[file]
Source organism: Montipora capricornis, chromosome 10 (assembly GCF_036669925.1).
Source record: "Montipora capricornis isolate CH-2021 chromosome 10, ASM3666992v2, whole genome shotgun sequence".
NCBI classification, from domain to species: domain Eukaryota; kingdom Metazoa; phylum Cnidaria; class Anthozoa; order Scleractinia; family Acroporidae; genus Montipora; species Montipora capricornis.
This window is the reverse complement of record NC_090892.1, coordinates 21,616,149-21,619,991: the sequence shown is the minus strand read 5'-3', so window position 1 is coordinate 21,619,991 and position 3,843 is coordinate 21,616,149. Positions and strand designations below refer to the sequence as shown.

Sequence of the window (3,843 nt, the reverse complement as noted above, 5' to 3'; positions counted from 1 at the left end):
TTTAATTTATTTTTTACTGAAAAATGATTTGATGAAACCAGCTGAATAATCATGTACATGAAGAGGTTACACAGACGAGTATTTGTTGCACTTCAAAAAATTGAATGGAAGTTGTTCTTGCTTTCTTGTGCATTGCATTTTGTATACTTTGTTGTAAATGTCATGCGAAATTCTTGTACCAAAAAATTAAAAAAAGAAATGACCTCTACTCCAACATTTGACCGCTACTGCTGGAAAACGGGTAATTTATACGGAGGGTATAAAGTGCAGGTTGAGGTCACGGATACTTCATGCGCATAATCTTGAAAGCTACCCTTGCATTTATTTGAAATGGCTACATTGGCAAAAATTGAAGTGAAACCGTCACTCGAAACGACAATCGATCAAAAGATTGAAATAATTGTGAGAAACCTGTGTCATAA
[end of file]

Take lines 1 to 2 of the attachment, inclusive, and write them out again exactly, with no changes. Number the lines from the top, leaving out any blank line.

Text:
Source organism: Montipora capricornis, chromosome 10 (assembly GCF_036669925.1).
Source record: "Montipora capricornis isolate CH-2021 chromosome 10, ASM3666992v2, whole genome shotgun sequence".